Since May 1, New York City has taken action against 15 illegal hotels.

Mayor Michael Bloomberg is announcing the results of a crackdown on illegal hotels, especially after May 1 when the new state law went into effect. The law targeted at the illegal hotels stiffened rules against them, making it tougher  to rent out New York apartments as short-termhotel rooms. The law bans rentals for 30 days or less while allowing longer-term rentals.

On Thursday, May 5, New York City's Department of Buildings issued a partial vacate order for an illegal transient hotel Upper East Side of Manhattan, shutting down the guest rooms. 1370 York Avenue, which had been leased by an entity called MacDougal Street Synagogue, was running as lodgings, while zoned as ordinary apartments. As it was vacated, the hotel rooms in 1372 and 1374 were also shut down, the Huffington Post reported. 

More than 3,000 buildings in New York City had residential units turned into rooms for short term rental. As a result, the residents in the same building had to face rowdy crowds and encounters with completestrangers, and the apartment units were not available to renters. Security issues too are at times the company of illegal hotels. One three-family house in Brooklyn was occupied by 44 guests, and had no sprinkler or fire alarm system, City inspectors discovered this month.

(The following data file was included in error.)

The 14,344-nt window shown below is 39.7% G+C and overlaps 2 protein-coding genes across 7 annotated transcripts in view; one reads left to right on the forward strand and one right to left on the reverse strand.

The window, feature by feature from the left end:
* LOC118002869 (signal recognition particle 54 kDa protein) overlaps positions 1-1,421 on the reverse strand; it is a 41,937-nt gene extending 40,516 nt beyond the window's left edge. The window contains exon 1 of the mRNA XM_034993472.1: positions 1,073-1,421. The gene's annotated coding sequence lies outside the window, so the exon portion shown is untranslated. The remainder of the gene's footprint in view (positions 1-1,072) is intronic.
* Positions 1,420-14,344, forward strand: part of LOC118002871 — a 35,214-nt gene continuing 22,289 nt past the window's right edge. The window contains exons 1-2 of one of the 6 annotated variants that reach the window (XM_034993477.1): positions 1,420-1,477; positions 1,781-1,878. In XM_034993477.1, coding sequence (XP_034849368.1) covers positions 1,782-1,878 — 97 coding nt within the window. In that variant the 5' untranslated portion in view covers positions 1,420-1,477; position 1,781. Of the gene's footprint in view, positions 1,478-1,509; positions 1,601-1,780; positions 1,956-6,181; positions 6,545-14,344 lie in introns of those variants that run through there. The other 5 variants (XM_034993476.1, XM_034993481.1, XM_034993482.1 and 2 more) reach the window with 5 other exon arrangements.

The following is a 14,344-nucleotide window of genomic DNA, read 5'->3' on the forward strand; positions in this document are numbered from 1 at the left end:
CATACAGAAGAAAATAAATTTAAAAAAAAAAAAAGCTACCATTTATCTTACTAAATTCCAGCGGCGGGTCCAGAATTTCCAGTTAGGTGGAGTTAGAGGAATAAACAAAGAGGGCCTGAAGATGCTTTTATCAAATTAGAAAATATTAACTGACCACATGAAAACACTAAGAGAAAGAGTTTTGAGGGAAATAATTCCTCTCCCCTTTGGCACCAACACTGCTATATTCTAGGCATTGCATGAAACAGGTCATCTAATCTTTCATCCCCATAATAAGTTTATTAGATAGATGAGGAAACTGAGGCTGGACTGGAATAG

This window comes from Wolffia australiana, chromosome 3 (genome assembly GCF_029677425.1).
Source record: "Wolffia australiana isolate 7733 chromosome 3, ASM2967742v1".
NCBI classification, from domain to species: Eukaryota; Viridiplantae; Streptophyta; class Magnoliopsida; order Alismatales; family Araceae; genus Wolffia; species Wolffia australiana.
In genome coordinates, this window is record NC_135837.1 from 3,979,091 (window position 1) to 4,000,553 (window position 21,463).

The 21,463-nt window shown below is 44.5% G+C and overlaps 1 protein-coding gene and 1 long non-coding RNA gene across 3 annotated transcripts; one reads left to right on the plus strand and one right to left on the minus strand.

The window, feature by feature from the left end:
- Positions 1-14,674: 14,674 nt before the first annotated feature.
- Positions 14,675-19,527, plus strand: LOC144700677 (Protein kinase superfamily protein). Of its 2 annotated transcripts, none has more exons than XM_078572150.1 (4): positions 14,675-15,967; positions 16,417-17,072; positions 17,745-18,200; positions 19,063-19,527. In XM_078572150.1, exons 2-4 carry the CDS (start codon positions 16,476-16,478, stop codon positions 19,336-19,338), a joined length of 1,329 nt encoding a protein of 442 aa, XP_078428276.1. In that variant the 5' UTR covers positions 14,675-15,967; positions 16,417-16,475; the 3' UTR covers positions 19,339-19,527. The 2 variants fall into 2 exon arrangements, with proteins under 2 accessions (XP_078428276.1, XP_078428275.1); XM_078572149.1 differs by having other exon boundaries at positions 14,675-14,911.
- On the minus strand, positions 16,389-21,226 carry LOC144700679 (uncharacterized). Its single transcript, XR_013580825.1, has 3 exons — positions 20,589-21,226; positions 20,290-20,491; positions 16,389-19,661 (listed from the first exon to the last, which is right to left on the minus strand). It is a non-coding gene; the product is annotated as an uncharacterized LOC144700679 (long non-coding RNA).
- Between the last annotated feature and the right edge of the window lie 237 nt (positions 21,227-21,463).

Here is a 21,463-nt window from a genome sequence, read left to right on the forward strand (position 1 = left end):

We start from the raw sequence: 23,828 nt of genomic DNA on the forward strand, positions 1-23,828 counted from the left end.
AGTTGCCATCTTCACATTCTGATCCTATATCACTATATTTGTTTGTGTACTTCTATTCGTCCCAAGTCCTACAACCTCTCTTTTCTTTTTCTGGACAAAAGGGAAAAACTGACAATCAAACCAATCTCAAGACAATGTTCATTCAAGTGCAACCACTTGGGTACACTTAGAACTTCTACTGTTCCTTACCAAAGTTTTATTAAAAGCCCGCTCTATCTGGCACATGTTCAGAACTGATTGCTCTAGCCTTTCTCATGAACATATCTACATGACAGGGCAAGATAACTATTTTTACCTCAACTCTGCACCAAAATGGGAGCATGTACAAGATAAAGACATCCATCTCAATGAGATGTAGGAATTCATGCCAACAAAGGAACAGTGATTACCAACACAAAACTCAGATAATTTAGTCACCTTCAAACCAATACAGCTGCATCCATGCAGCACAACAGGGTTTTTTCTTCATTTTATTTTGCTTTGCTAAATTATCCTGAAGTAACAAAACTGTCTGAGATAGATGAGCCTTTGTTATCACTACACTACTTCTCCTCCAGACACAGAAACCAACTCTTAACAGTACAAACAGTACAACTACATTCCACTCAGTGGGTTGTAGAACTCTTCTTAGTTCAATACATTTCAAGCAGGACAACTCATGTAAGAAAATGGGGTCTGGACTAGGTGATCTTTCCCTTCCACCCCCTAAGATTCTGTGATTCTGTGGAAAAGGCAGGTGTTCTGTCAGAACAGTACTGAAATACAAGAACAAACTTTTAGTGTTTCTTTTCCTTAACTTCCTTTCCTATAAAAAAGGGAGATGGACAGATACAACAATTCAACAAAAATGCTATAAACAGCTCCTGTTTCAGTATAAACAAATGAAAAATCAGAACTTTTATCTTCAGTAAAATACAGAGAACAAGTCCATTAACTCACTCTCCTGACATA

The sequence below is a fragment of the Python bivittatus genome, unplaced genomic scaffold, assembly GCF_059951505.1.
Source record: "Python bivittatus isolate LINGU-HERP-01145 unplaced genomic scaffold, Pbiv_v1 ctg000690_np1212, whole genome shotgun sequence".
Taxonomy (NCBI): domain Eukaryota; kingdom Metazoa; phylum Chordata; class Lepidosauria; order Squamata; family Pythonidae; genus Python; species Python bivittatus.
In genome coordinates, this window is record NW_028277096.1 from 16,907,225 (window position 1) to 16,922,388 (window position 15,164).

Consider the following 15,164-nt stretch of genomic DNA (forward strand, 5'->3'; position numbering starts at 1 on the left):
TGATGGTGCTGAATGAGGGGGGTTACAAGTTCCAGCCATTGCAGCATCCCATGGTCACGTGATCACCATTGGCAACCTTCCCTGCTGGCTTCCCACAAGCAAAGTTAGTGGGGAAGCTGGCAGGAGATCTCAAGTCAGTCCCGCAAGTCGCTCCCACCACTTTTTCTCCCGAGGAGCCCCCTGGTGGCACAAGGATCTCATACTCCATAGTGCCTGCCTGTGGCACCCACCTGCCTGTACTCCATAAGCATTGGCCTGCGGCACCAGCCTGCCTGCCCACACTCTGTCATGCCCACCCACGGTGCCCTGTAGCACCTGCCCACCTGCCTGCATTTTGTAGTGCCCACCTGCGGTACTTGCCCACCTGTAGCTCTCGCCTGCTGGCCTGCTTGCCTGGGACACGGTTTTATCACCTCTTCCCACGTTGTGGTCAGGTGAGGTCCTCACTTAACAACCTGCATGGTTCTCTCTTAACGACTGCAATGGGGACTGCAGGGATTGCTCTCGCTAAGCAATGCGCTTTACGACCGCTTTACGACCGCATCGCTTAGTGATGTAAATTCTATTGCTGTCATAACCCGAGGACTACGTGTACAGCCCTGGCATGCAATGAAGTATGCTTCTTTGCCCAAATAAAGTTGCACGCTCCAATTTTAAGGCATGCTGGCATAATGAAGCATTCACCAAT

The new law signed in July, 2010, points to the online activities in promoting illegal short stays at much cheaper prices than the regular pricey New York hotels. The enforcement is complaint based, and fueled largely by calls to 311. Bloomberg promised the work by city officials to enforce the laws against the illegal hotels to continue, for the improvement of the security and quality of life in New York.